I want to shift my perspective for a second. I recently read a small article in the newspaper regarding a proposal to shift U. S. foreign policy from a posture of preaching to other countries to a posture of co-existence and/or collegiality. It said the U. S. should not try to tell other countries how to run their internal affairs provided the government is not engaged in genocide or other rampant human rights violations. In other words, the U. S. should respect the rights of other countries to govern themselves in accordance with the requirements of local culture and the will of the people in those countries.
Everybody say: DUH!!
For generations, United States foreign policy has operated on the theory that our way of doing things is "right" and other countries should do things our way. This is exactly what I was referring to when I said that prophets err seriously when they believe that revelation given to an individual should be applied to other people. Revelation may be shared with others, and, if it resonates with them, they may make use of it. When revelation speaks to a lot of people, there can be religious and political consensus which may result in local rules or even national (or international) legislation. That kind of consensus arises out of sharing information that resonates with many people over a long period of time. It does not arise from bullying.
For too long, the U. S. has seen itself in some kind of Messianic role in the world. America saw itself as the "City on the Hill" or "The New Jerusalem." We behaved like the self-righteous preacher yelling at people on the street corner. We incessantly bragged to all the world about how great we were, and contrasted our way of life with the "Evil Empire" of __(Nazi Germany, Imperial Japan, Godless Russia, Islamist Iran - fill in the blank)___. That was bad enough, but after the fall of the USSR, which left America as the world's only superpower, America was the biggest, baddest kid on the playground, and it turned into a mean bully. No wonder the nations of the world view us with such disdain.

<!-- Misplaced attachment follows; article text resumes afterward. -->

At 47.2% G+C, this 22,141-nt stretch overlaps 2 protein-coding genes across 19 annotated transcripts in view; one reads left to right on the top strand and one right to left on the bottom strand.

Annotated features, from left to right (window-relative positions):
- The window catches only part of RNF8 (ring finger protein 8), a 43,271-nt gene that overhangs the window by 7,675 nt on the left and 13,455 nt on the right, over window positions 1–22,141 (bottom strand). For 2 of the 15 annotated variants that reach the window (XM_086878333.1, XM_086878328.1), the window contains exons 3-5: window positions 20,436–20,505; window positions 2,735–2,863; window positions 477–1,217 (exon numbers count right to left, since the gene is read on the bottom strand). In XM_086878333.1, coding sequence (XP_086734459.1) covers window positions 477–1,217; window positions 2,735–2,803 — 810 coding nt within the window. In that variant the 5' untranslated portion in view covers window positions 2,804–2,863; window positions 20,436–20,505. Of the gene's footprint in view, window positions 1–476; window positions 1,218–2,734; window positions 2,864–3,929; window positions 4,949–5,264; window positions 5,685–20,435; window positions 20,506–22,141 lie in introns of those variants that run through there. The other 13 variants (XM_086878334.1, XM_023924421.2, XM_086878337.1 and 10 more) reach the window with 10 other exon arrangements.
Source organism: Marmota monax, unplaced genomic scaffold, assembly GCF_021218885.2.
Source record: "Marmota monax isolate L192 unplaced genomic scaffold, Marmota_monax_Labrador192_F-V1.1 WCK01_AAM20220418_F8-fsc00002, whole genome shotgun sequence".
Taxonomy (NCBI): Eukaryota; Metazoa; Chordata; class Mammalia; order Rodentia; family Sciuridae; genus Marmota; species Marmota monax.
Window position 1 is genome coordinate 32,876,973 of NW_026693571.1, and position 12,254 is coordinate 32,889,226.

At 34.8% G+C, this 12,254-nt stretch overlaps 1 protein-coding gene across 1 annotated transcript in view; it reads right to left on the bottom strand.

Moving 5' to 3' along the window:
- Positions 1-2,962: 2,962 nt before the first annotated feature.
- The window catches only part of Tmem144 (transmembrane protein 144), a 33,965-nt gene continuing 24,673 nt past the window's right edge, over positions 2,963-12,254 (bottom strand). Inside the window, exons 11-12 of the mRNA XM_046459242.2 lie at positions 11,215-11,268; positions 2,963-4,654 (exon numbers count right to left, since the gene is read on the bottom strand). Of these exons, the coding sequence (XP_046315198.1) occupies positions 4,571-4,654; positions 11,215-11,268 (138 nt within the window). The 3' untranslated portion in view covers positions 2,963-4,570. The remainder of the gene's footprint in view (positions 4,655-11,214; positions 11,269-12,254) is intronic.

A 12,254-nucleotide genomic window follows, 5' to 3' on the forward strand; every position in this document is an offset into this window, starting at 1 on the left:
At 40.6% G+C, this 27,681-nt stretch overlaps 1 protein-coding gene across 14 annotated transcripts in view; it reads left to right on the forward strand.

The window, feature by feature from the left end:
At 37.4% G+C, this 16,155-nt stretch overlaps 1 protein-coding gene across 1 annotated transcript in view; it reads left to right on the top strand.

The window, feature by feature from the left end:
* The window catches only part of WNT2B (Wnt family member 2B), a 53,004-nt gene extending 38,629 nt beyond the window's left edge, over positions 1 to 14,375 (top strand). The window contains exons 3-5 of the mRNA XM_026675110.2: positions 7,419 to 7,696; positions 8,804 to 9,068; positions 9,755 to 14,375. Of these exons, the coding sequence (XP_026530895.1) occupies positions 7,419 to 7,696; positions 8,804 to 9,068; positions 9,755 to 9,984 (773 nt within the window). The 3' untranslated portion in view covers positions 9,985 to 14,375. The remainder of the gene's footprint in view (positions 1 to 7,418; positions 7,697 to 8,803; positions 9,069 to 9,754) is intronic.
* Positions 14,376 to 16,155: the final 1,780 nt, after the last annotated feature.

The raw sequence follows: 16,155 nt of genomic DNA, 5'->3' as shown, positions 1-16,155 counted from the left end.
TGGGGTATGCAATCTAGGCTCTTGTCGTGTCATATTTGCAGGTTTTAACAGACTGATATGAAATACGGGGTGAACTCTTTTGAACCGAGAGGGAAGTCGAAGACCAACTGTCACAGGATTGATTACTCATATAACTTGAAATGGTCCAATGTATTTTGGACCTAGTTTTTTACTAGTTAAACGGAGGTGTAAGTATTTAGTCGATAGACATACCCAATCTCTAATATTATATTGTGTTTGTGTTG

That's what happens when prophets are convinced the private revelation should apply to everyone. Look at Ayatollah Khomeini or Pat Robertson.
I don't think religion is a bad thing per se . I know for a fact that religious communities can be wonderfully supportive places, and they do enormous good for their members and for their communities. Where religious (and political) ideologues run into trouble is when they try to impose their personal revelation on others, who may have a totally different instructions from the Holy.
When religious revelation or even some kind of secular zealotry is translated into the political sphere, terrible things tend to happen.
Afghanistan. Iran. Uganda. Cambodia. China during the Cultural Revolution. Nazi Germany. Bolshevik Russia. France during the Terror. Russian pogroms against Jews. The Inquisition. The Crusades. The persecutions of the Christians in pre-Constantinian Rome. The persecution of the Jews by Rome.
Oh, that's enough.... I've made my point. I guess I didn't realize when I started this how ubiquitous this kind of thing is, and how deeply engrained in the human psyche. I'm afraid it will be very, very hard for us to stop.
But, stop we must.